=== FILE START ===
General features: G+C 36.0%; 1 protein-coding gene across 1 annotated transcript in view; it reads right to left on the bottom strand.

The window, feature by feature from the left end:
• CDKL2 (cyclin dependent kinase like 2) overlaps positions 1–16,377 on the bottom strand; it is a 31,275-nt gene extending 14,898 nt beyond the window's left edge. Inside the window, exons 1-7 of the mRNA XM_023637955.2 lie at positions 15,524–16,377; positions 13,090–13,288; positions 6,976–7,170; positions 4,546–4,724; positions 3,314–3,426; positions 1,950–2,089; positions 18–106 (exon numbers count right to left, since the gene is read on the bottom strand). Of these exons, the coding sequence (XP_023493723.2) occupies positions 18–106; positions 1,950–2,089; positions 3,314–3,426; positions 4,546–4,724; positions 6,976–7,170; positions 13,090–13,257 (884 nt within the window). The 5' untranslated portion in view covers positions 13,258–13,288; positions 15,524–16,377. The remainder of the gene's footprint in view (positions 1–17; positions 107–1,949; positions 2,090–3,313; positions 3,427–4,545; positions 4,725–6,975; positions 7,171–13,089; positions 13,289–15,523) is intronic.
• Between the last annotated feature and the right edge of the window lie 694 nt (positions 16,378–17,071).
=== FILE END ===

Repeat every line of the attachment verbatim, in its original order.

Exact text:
General features: G+C 36.0%; 1 protein-coding gene across 1 annotated transcript in view; it reads right to left on the bottom strand.

The window, feature by feature from the left end:
• CDKL2 (cyclin dependent kinase like 2) overlaps positions 1–16,377 on the bottom strand; it is a 31,275-nt gene extending 14,898 nt beyond the window's left edge. Inside the window, exons 1-7 of the mRNA XM_023637955.2 lie at positions 15,524–16,377; positions 13,090–13,288; positions 6,976–7,170; positions 4,546–4,724; positions 3,314–3,426; positions 1,950–2,089; positions 18–106 (exon numbers count right to left, since the gene is read on the bottom strand). Of these exons, the coding sequence (XP_023493723.2) occupies positions 18–106; positions 1,950–2,089; positions 3,314–3,426; positions 4,546–4,724; positions 6,976–7,170; positions 13,090–13,257 (884 nt within the window). The 5' untranslated portion in view covers positions 13,258–13,288; positions 15,524–16,377. The remainder of the gene's footprint in view (positions 1–17; positions 107–1,949; positions 2,090–3,313; positions 3,427–4,545; positions 4,725–6,975; positions 7,171–13,089; positions 13,289–15,523) is intronic.
• Between the last annotated feature and the right edge of the window lie 694 nt (positions 16,378–17,071).